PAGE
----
This is maybe not my favorite track on the album, so why is it here? This faithful yet quirky Duke Ellington cover (the only cover song in their recorded history) is the track in their catalog that perhaps best shows the depth of their involvement in jazz, clearly far from a superficial affectation. Heresy perhaps, but I listen to this version as often as the 1927 original – I wonder how Bubber Miley feels from above about the guitar-with-talk-box interpretation of his plunger muted trumpet melodies. .
(other picks: Any Major Dude Will Tell You, Pretzel Logic)
4 ) “Doctor Wu” from Katy Lied
If I had to pick one SD song to demonstrate the line they straddled between rock and jazz, it would probably be this one, with mysterious and evocative lyrics, deep and rich chord progressions, and one of the great “jazz artist on a rock record” guest solos ever, courtesy of saxophonist Phil Woods.
(other picks: Any World That I’m Welcome To, Throw Back the Little Ones)
5 )“ The Fez” from The Royal Scam
This track, featuring their only shared writing credit (with Paul Griffin, who provides the great keyboard melody), is funky as hell and features some of the earliest recorded guitar soloing by Walter Becker on a Dan record, and he surely earns his increasingly prominent role as a soloist with his bluesy, lyrical playing.
(other picks: Kid Charlemagne, Haitian Divorce)
6 ) “Peg” from Aja
There are so many great and iconic moments on this album, but “Peg” is just one of the small handful of songs (like Stevie Wonder’s “Superstition” and the Beatles’ “With a Little Help from my Friends”) that’s so etched into my consciousness that it’s basically part of my DNA now. No matter what I’m doing, this song gets my shoulders moving and makes me smile, so infectious are the groove and the core riffs, not to mention Michael McDonald’s background vocals.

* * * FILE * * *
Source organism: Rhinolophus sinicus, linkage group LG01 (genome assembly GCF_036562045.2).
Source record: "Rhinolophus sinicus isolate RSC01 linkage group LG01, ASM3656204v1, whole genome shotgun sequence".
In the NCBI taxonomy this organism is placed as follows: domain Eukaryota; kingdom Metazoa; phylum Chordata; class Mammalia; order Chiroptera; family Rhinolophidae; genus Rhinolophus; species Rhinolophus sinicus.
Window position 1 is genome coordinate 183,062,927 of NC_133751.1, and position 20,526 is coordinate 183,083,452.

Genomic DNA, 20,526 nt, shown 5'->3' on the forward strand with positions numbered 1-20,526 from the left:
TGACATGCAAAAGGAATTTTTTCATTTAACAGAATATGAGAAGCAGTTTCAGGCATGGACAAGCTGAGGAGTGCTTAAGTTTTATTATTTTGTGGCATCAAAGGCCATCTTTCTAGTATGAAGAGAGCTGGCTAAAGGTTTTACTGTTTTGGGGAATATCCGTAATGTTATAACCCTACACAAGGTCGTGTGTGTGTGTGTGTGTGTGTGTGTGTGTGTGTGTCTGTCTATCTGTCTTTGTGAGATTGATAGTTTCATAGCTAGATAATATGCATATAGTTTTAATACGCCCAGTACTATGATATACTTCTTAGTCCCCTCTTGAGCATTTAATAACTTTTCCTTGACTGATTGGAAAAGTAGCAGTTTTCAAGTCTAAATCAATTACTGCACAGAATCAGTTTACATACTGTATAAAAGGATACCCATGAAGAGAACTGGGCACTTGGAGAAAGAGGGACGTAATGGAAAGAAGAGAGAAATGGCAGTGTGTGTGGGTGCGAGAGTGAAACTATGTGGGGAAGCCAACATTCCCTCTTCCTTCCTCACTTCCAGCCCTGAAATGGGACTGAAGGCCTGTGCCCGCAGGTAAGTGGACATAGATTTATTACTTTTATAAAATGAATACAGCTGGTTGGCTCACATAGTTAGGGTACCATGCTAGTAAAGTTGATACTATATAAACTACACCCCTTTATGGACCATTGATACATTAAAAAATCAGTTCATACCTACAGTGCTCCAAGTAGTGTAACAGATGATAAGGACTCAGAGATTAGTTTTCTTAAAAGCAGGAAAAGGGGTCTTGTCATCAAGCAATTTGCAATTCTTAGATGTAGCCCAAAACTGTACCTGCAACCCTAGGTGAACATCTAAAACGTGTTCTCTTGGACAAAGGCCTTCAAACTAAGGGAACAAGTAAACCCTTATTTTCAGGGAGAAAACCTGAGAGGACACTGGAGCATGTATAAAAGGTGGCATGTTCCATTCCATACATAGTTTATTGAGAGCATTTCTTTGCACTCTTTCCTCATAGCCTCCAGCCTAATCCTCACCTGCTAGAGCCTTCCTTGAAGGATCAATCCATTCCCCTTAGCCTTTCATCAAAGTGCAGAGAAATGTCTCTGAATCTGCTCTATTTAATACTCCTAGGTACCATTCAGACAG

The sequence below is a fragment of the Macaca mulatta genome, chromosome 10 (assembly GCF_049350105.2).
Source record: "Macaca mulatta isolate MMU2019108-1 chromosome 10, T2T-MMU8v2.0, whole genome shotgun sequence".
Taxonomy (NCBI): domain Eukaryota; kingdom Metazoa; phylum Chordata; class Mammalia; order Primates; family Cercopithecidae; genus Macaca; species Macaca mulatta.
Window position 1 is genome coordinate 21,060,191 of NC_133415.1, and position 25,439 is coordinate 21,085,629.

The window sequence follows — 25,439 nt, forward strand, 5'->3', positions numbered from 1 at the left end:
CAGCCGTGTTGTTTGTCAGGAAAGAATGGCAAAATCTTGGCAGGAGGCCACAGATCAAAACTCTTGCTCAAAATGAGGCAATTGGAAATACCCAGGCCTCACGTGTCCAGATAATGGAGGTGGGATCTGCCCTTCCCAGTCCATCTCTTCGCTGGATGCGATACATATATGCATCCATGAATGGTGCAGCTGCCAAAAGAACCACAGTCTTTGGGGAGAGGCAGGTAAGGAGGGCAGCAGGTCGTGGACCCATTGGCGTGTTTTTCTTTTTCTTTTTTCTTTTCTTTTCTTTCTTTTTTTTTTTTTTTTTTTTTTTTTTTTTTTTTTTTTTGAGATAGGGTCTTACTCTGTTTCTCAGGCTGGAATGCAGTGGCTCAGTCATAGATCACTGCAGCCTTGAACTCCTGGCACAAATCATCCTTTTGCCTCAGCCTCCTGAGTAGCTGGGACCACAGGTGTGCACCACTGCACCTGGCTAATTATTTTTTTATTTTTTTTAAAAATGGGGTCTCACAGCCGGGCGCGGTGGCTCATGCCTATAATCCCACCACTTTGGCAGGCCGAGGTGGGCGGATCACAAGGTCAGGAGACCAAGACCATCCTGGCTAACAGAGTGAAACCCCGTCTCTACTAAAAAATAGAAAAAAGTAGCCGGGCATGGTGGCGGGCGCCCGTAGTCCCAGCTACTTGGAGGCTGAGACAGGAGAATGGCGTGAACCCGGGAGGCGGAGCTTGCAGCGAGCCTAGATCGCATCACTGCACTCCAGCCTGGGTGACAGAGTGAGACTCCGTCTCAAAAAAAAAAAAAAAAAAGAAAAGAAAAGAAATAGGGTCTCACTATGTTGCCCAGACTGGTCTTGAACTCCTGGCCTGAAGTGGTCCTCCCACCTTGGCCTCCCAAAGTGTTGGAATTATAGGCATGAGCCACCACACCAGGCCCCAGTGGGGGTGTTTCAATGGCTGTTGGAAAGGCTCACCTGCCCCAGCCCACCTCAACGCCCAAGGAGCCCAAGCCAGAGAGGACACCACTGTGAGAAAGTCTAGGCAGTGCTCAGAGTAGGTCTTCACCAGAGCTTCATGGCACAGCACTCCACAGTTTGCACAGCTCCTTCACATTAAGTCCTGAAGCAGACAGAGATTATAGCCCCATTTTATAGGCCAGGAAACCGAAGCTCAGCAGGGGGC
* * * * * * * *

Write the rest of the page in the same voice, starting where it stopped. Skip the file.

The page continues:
(other picks: Aja, Home at Last)
7 ) “Babylon Sisters” from Gaucho
This is one of the best slow-yet-funky grooves in modern pop music, if you ask me. Much of that can be credited to the drumming of Bernard Purdie, but this slinky song and great arrangement have a lot to do with it as well.
(other picks: Time Out of Mind)
8 ) “Book of Liars” from Alive in America
(other picks: Aja, Bodhisattva)
This live album is in one sense the perfect point of re-entry to phase II of SD, their era as a popular and superlatively tight touring unit. Most of the tunes on this record are Dan classics, with the exception of this reworking of Becker’s first studio album, which provides us with not only a new listen to a truly great song but also a chance to hear him sing.
9 ) “West of Hollywood” from Two Against Nature
For a time, jazz saxophonist Chris Potter was a touring member of Steely Dan and this track could be viewed almost as a two-movement suite: the song itself and then the utterly epic extended tenor saxophone solo at the end.
10 ) “Pixeleen” from Everything Must Go
This funky and lyrically insightful tune co-features the vocals of Carolyn Leonhart, one of the key members of their modern-day band (and regular performer of some of Don and Walt’s lesser-known material, such as “Book of Liars” above).